Does he know his own worth? Does he know how passionate people are about his work?
I think so. I think he's very aware of that and very protective of that. He wants everything to be so perfect, but he's so protective of what he does that he kind of smothers it a bit, doesn't let it go out there and breathe. He writes great pop songs, and they deserve to be heard. Someone at the Q&A after the LFF screening asked him what his favourite Denim album was, and he said: "Back in Denim. Denim on Ice. Novelty Rock." He counted them out on his fingers. He basically listed all three albums! Someone else asked if he ever thought about the legacy he was going to leave behind, and he said: "What do you think I've been doing for the past 30 years? Of course I bloody think about it!"

How do you feel now looking back over the last eight years?
Well, it wasn't the only thing I did in that time! But, you know, Lawrence has a lot of issues, he can't function in a regular way. He is clinically ill, I guess. He can't for various reasons make an album in a regular way, just a day here and a day there. He disappears for months on end. I knew it would be protracted. I thought it might take a year. I never dreamed it would take eight.

What's the future for the film?
I've had a lot of interest from distributors. I don't know if it'll be seen as commercial. It felt to me that if Dig! or The Devil and Daniel Johnston could do well, there must be an appetite for the kind of music documentary about these strong characters. I made it very much as a cinema film so I'm hoping it'll have a theatrical life.

Ryan Gilbey is the New Statesman's film critic. He is also the author of It Don't Worry Me (Faber), about 1970s US cinema, and a study of Groundhog Day in the "Modern Classics" series (BFI Publishing). He was named reviewer of the year in the 2007 Press Gazette awards.

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Out with the old: how new species are evolving faster than ever

A future geologist will look back to the present day as a time of diversification, as well as extinction.

Human population growth, increased consumption, hunting, habitat destruction, pollution, invasive species and now climate change are turning the biological world on its head. The consequence is that species are becoming extinct, perhaps faster than at any time since the dinosaurs died out 66 million years ago. This is an inconvenient truth.

But there are also convenient truths. Britain has gained about 2,000 new species over the past two millennia, because our predecessors converted forests into managed woodlands, orchards, meadows, wheat fields, roadsides, hedgerows, ponds and ditches, as well as gardens and urban sprawl, each providing new opportunities.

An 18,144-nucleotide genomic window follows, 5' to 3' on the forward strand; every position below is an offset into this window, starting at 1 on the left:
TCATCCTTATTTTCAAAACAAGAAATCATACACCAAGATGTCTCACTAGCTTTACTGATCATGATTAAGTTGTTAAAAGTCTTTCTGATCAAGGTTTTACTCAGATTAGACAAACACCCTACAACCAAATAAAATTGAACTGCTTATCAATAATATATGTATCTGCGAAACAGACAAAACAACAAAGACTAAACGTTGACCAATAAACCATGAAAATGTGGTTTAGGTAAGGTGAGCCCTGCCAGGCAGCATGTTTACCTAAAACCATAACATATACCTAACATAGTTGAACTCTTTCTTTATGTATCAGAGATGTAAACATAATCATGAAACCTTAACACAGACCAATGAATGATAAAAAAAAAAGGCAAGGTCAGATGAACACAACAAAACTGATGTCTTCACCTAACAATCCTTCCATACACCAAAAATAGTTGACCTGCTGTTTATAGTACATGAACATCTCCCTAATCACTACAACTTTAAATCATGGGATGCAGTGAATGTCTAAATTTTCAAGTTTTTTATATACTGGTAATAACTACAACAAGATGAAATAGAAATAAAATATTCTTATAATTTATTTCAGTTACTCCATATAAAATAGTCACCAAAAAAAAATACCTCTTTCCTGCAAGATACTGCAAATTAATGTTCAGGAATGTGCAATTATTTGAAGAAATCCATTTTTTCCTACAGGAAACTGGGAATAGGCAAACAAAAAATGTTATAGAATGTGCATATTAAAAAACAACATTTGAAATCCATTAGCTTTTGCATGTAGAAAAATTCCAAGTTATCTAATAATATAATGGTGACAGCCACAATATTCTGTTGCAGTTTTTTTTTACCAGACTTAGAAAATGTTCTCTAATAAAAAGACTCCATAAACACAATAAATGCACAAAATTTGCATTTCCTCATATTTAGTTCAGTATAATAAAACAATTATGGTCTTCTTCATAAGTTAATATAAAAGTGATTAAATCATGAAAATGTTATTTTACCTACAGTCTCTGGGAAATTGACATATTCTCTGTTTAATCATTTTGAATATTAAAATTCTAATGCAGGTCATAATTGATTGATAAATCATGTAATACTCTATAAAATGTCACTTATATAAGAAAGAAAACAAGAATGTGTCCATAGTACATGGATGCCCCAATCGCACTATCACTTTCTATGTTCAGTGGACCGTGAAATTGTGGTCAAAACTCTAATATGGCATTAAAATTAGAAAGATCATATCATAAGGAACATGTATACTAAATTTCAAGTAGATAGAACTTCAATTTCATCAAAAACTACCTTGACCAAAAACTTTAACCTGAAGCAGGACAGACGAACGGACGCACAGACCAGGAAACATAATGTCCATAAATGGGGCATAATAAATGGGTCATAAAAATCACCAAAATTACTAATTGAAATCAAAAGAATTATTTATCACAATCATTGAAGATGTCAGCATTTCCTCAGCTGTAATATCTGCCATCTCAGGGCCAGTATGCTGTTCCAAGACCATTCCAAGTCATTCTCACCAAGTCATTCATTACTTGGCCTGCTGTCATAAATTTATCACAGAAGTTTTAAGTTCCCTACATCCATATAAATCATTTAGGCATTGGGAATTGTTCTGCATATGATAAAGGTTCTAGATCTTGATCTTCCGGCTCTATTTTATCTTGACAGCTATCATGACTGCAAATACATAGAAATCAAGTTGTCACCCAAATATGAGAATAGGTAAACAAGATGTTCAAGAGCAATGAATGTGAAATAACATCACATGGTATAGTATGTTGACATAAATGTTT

Then we started to transport species deliberately. We have the Romans to thank for brown hares and the Normans for rabbits. In the 20th century, ring-necked parakeets escaped from captivity and now adorn London’s parks and gardens.

Climate warming is bringing yet more new species to our shores, including little egrets and tree bumblebees, both of which have colonised Britain in recent years and then spread so far north that I can see them at home in Yorkshire. Convenient truth No 1 is that more species have arrived than have died out: most American states, most islands in the Pacific and most countries in Europe, including Britain, support more species today than they did centuries ago.

Evolution has also gone into overdrive. Just as some species are thriving on a human-dominated planet, the same is true of genes. Some genes are surviving better than others. Brown argus butterflies in my meadow have evolved a change in diet (their caterpillars now eat dove’s-foot cranesbill plants, which are common in human-disturbed landscapes), enabling them to take advantage of a warming climate and spread northwards.

Evolution is a second convenient truth. Many species are surviving better than we might have expected because they are becoming adapted to the human-altered world – although this is not such good news when diseases evolve immunity to medicines or crop pests become resistant to insecticides.

A third convenient truth is that new species are coming into existence. The hybrid Italian sparrow was born one spring day when a male Spanish sparrow (the “original” Mediterranean species) hitched up with a female house sparrow (which had spread from Asia into newly created farmland). The descendants of this happy union live on, purloining dropped grains and scraps from the farms and towns of the Italian peninsula. Some of those grains are wheat, which is also a hybrid species that originated as crosses between wild grasses in the Middle East.

This is not the only process by which new species are arising. On a much longer time scale, all of the species that we have released on thousands of islands across the world’s oceans and transported to new continents will start to become more distinct in their new homes, eventually separating into entirely new creatures. The current rate at which new species are forming may well be the highest ever. A future geologist will look back to the present day as a time of great diversification on Earth, as well as a time of extinction.

The processes of ecological and evolutionary change that brought all of Earth’s existing biological diversity into being – including ourselves – is continuing to generate new diversity in today’s human-altered world. Unless we sterilise our planet in some unimagined way, this will continue. In my book Inheritors of the Earth, I criss-cross the world to survey the growth in biological diversity (as well as to chart some of the losses) that has taken place in the human epoch and argue that this growth fundamentally alters our relationship with nature.

We need to walk a tightrope between saving “old nature” (some of which might be useful) and facilitating what will enable the biological world to adjust to its changed state. Humans are integral to Earth’s “new nature”, and we should not presume that the old was better than the new.

“Inheritors of the Earth: How Nature Is Thriving in an Age of Extinction” by Chris D Thomas is published by Allen Lane

This article first appeared in the 20 July 2017 issue of the New Statesman, The new world disorder